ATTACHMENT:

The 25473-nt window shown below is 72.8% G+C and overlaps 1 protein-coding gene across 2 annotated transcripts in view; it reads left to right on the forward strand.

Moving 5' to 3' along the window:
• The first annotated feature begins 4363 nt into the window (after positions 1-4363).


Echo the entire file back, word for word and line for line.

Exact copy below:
The 25473-nt window shown below is 72.8% G+C and overlaps 1 protein-coding gene across 2 annotated transcripts in view; it reads left to right on the forward strand.

Moving 5' to 3' along the window:
• The first annotated feature begins 4363 nt into the window (after positions 1-4363).